Second, this script is designed to run on the local computer only; however, it can be modified to work against a remote computer provided that the file to be copied (C:\Scripts\Test.txt) resides on that remote computer. In other words, it’s pretty easy to copy a file from drive C of a remote machine to drive F on that same remote machine. How easy? Well, the following script (which we won’t explain today) will do the trick, copying a file from drive C on the computer atl-fs-001 to a removable drive attached to that same computer:
strComputer = "atl-fs-001" Set objWMIService = GetObject("winmgmts:\\" & strComputer & "\root\cimv2") Set colDrives = objWMIService.ExecQuery _ ("Select * From Win32_LogicalDisk Where DriveType = 2") For Each objDrive in colDrives strDrive = objDrive.DeviceID strTarget = strDrive & "\" Set colFiles = objWMIService.ExecQuery _ ("Select * from CIM_DataFile where Name= 'C:\\Scripts\\Test.txt'") For Each objFile in colFiles strNewPath = strTarget & objFile.FileName & "." & objFile.Extension objFile.Copy(strNewPath) Next Next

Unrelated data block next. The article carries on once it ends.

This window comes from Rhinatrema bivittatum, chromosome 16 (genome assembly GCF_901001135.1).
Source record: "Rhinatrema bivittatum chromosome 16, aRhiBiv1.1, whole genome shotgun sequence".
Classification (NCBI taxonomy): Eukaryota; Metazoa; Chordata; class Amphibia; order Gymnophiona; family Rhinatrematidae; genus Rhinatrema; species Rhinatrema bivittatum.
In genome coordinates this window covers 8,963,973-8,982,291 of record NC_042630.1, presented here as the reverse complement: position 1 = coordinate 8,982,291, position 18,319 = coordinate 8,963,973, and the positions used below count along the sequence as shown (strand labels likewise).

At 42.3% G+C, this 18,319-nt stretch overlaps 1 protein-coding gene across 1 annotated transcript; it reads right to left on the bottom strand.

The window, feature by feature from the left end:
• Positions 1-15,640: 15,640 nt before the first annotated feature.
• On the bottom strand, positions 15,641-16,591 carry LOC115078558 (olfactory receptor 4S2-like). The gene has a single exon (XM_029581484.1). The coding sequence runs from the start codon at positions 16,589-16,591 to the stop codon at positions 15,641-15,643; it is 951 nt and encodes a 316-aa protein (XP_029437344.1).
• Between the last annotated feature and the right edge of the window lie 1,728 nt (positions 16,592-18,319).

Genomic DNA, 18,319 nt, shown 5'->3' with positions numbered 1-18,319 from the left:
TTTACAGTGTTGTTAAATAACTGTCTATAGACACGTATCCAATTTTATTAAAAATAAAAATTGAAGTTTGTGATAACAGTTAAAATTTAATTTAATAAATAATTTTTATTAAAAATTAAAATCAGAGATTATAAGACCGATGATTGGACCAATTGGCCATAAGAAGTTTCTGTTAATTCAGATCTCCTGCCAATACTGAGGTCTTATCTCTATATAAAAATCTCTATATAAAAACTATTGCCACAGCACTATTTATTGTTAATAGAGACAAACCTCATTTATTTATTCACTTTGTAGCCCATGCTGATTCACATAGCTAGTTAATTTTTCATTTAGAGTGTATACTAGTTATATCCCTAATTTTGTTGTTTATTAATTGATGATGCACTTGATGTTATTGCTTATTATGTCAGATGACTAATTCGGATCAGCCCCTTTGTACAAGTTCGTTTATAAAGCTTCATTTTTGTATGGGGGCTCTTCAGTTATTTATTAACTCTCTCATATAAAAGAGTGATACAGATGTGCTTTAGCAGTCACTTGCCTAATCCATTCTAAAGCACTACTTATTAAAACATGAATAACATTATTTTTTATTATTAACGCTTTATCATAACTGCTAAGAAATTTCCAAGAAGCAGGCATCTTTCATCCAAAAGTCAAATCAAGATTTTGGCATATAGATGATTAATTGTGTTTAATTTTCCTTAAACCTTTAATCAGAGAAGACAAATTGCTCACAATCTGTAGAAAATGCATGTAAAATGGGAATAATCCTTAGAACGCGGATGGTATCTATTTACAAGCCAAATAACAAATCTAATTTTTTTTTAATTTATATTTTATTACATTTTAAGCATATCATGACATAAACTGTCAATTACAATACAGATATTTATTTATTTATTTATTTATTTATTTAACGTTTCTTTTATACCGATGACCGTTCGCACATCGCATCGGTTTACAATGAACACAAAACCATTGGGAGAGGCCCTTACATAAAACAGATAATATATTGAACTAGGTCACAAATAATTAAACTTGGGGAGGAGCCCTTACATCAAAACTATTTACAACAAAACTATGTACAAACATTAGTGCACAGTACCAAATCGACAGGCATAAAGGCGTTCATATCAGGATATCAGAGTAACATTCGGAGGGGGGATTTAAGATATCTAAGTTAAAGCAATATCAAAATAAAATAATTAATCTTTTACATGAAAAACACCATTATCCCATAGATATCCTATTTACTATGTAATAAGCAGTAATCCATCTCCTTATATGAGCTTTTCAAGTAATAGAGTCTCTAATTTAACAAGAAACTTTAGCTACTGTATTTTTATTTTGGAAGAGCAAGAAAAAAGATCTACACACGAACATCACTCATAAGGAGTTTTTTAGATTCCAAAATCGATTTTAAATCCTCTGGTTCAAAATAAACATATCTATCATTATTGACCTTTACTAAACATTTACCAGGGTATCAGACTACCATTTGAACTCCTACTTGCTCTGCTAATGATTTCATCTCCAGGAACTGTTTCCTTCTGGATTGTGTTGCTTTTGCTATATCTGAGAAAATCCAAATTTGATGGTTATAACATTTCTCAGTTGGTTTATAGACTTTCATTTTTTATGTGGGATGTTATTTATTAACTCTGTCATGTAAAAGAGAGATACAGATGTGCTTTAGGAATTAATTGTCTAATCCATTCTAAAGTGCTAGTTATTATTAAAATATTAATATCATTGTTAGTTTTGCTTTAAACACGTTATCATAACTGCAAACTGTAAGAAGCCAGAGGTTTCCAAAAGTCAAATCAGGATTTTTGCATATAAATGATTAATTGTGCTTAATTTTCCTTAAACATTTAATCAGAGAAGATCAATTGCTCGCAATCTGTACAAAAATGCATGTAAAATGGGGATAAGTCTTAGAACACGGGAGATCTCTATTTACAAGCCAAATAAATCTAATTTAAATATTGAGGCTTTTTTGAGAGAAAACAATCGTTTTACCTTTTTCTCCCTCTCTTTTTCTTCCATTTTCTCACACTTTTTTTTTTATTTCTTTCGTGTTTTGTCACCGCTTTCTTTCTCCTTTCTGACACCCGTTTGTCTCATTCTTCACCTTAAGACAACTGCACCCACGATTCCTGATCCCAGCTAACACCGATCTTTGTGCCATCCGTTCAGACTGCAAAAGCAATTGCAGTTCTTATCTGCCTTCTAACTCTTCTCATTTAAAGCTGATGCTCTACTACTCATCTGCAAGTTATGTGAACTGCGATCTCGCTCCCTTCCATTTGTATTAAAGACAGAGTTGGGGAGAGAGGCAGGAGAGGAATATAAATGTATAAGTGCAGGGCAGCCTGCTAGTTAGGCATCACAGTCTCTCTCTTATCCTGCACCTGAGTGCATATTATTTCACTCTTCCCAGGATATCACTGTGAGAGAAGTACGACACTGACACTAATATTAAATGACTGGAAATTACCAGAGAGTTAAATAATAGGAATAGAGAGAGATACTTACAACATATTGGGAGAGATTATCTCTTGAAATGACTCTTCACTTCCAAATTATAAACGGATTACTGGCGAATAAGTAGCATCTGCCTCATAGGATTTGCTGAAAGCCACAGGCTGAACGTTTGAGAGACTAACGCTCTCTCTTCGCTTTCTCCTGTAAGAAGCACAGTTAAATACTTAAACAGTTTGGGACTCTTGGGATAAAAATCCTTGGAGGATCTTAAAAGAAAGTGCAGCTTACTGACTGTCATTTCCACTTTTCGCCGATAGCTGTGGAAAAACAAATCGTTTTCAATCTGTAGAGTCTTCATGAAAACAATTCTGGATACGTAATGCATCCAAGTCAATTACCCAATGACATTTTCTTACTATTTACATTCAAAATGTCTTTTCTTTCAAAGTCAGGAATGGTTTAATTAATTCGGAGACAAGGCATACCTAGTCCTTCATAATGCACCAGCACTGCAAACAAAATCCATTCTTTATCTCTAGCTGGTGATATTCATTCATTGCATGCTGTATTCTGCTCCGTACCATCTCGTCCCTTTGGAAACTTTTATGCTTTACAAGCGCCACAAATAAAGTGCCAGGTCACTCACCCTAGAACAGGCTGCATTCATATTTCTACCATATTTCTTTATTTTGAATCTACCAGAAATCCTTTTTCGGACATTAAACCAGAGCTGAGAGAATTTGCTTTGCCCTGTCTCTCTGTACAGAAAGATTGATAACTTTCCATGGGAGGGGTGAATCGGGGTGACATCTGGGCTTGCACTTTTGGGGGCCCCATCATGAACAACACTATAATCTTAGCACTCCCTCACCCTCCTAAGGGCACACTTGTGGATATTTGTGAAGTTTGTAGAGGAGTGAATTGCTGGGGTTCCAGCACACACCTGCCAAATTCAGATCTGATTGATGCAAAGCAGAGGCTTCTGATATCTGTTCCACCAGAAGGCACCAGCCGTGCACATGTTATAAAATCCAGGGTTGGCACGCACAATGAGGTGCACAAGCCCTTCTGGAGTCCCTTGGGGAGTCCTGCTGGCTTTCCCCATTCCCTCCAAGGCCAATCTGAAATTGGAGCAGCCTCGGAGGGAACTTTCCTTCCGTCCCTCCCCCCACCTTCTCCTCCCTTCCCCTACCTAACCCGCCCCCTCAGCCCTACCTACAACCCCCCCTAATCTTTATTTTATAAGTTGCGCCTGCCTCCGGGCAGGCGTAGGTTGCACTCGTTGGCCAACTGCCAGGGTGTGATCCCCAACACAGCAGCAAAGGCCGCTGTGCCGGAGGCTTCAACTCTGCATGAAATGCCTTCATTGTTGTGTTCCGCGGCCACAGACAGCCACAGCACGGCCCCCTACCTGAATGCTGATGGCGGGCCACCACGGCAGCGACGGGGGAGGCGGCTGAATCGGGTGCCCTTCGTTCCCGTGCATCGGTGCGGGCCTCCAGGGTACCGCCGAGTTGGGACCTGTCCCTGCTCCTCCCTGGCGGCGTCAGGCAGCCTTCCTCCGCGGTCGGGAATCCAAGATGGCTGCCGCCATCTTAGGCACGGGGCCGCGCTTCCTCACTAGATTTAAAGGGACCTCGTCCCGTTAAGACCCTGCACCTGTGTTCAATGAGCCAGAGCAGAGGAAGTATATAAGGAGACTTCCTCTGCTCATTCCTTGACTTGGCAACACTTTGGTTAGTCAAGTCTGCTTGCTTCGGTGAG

That should do it, SN; if it doesn’t, please let us know. As for the Scripting Guy who writes this column, he plans to spend the rest of the day sitting around waiting for the phone to ring, and waiting for the Scripting Son to report that the game has been rained out. In case you’re wondering, no, you don’t have to wait with him; if you have other things to do, feel free to do them. And if you don’t have other things to do, here are several Seattle rain jokes to help you pass the time:
A newcomer first arrived in Seattle on a rainy day. When he awoke the next morning it was still raining. It continued to rain the next day, and the day after that. In desperation, he spotted a kid walking by and said, "Hey kid, does it ever stop raining around here?" "How should I know?” replied the kid. “I'm only 6."
Well, maybe you’re right: one Seattle rain joke probably is enough, isn’t it? See you all tomorrow.
Editor’s Note: For those of you on the edge of your seats wondering whether the game was rained out: Yes, it was.